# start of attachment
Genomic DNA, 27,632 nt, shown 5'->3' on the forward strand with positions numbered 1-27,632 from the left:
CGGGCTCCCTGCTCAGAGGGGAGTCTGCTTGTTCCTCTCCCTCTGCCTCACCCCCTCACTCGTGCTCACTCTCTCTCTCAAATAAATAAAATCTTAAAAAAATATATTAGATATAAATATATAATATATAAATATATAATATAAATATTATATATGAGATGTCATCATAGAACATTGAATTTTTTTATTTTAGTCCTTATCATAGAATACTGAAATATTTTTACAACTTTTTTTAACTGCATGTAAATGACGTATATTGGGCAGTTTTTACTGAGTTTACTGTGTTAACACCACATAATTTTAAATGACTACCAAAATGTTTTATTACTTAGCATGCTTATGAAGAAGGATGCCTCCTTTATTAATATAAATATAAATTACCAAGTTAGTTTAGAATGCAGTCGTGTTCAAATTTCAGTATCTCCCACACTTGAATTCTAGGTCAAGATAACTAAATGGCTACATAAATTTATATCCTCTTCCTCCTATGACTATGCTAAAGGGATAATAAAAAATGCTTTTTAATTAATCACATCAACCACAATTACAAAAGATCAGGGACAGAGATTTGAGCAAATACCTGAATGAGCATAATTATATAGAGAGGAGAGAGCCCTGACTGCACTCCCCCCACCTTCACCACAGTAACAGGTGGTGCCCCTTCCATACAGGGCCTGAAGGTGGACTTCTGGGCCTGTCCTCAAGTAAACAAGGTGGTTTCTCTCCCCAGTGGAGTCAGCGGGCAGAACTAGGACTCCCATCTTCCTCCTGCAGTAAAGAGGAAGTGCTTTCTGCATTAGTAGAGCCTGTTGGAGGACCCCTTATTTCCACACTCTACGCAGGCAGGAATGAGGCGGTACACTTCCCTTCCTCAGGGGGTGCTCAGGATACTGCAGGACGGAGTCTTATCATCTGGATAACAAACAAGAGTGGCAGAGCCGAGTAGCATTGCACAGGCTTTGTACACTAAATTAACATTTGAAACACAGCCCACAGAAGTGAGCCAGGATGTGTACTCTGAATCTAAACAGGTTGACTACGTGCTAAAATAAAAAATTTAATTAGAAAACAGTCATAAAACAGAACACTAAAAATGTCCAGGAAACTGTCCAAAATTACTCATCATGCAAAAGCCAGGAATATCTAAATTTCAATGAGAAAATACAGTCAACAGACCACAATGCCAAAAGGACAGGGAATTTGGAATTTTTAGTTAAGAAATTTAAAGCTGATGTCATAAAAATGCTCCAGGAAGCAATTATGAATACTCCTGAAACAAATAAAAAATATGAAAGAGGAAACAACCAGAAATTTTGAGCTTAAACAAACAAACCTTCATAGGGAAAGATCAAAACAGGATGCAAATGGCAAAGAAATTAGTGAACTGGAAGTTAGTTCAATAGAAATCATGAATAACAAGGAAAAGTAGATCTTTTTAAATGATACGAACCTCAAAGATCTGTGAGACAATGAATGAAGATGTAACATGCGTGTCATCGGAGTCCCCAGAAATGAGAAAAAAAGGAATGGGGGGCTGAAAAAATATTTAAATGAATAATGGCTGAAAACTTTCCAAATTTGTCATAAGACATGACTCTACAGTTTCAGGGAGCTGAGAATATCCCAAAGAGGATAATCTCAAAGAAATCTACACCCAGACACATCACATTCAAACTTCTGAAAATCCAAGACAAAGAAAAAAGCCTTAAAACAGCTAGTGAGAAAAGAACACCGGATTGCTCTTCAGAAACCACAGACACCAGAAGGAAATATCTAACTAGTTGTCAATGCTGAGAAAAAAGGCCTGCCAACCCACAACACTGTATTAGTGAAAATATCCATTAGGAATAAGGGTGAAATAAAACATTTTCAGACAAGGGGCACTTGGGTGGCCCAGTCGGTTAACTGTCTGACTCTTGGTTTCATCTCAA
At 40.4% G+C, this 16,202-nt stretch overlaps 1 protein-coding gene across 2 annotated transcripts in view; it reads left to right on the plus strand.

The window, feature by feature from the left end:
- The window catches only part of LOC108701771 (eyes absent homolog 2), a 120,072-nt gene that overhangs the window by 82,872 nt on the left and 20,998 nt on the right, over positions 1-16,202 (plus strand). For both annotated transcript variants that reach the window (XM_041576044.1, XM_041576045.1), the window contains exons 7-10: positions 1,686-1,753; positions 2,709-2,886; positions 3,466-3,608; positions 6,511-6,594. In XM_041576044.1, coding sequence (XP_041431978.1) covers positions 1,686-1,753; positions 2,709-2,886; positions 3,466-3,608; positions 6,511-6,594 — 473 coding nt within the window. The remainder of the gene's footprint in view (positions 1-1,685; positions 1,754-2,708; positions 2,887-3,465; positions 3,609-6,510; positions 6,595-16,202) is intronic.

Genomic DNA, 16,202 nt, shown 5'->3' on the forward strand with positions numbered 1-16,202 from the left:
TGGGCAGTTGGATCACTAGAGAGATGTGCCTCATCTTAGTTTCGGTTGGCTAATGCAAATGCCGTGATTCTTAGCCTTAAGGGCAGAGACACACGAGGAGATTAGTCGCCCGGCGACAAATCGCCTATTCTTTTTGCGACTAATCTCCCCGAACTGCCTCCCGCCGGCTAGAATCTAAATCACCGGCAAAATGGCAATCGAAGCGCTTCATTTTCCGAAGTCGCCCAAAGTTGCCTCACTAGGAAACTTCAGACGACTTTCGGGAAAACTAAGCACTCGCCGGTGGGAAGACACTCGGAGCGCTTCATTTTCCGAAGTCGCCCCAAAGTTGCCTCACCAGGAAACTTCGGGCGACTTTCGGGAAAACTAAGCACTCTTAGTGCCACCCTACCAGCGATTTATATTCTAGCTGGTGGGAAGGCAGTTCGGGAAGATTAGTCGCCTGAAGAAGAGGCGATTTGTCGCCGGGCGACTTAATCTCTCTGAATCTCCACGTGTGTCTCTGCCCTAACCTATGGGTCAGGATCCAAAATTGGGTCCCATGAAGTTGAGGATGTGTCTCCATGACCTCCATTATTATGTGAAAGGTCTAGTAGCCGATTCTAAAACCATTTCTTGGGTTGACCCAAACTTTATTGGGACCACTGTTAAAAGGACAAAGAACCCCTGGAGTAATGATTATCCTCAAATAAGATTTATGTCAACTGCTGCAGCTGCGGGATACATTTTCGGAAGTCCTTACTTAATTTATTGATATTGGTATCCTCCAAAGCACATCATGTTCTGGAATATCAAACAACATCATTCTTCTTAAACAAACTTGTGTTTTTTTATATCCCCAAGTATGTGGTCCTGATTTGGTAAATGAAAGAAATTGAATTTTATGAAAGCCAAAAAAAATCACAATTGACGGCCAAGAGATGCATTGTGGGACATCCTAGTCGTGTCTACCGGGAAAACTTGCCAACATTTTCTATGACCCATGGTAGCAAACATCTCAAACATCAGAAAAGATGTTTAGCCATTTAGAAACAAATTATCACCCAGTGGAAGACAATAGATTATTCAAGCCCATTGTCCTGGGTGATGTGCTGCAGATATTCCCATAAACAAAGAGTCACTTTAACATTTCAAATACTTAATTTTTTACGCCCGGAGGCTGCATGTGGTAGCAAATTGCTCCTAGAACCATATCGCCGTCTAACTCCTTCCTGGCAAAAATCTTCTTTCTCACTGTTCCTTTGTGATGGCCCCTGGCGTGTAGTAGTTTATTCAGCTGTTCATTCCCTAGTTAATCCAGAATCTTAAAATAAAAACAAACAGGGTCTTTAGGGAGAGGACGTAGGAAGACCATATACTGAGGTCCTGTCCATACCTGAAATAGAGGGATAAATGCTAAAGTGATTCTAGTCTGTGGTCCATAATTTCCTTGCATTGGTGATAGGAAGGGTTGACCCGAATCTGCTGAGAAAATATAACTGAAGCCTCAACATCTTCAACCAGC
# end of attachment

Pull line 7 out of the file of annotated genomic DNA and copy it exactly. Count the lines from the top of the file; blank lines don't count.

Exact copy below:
TGGGCAGTTGGATCACTAGAGAGATGTGCCTCATCTTAGTTTCGGTTGGCTAATGCAAATGCCGTGATTCTTAGCCTTAAGGGCAGAGACACACGAGGAGATTAGTCGCCCGGCGACAAATCGCCTATTCTTTTTGCGACTAATCTCCCCGAACTGCCTCCCGCCGGCTAGAATCTAAATCACCGGCAAAATGGCAATCGAAGCGCTTCATTTTCCGAAGTCGCCCAAAGTTGCCTCACTAGGAAACTTCAGACGACTTTCGGGAAAACTAAGCACTCGCCGGTGGGAAGACACTCGGAGCGCTTCATTTTCCGAAGTCGCCCCAAAGTTGCCTCACCAGGAAACTTCGGGCGACTTTCGGGAAAACTAAGCACTCTTAGTGCCACCCTACCAGCGATTTATATTCTAGCTGGTGGGAAGGCAGTTCGGGAAGATTAGTCGCCTGAAGAAGAGGCGATTTGTCGCCGGGCGACTTAATCTCTCTGAATCTCCACGTGTGTCTCTGCCCTAACCTATGGGTCAGGATCCAAAATTGGGTCCCATGAAGTTGAGGATGTGTCTCCATGACCTCCATTATTATGTGAAAGGTCTAGTAGCCGATTCTAAAACCATTTCTTGGGTTGACCCAAACTTTATTGGGACCACTGTTAAAAGGACAAAGAACCCCTGGAGTAATGATTATCCTCAAATAAGATTTATGTCAACTGCTGCAGCTGCGGGATACATTTTCGGAAGTCCTTACTTAATTTATTGATATTGGTATCCTCCAAAGCACATCATGTTCTGGAATATCAAACAACATCATTCTTCTTAAACAAACTTGTGTTTTTTTATATCCCCAAGTATGTGGTCCTGATTTGGTAAATGAAAGAAATTGAATTTTATGAAAGCCAAAAAAAATCACAATTGACGGCCAAGAGATGCATTGTGGGACATCCTAGTCGTGTCTACCGGGAAAACTTGCCAACATTTTCTATGACCCATGGTAGCAAACATCTCAAACATCAGAAAAGATGTTTAGCCATTTAGAAACAAATTATCACCCAGTGGAAGACAATAGATTATTCAAGCCCATTGTCCTGGGTGATGTGCTGCAGATATTCCCATAAACAAAGAGTCACTTTAACATTTCAAATACTTAATTTTTTACGCCCGGAGGCTGCATGTGGTAGCAAATTGCTCCTAGAACCATATCGCCGTCTAACTCCTTCCTGGCAAAAATCTTCTTTCTCACTGTTCCTTTGTGATGGCCCCTGGCGTGTAGTAGTTTATTCAGCTGTTCATTCCCTAGTTAATCCAGAATCTTAAAATAAAAACAAACAGGGTCTTTAGGGAGAGGACGTAGGAAGACCATATACTGAGGTCCTGTCCATACCTGAAATAGAGGGATAAATGCTAAAGTGATTCTAGTCTGTGGTCCATAATTTCCTTGCATTGGTGATAGGAAGGGTTGACCCGAATCTGCTGAGAAAATATAACTGAAGCCTCAACATCTTCAACCAGC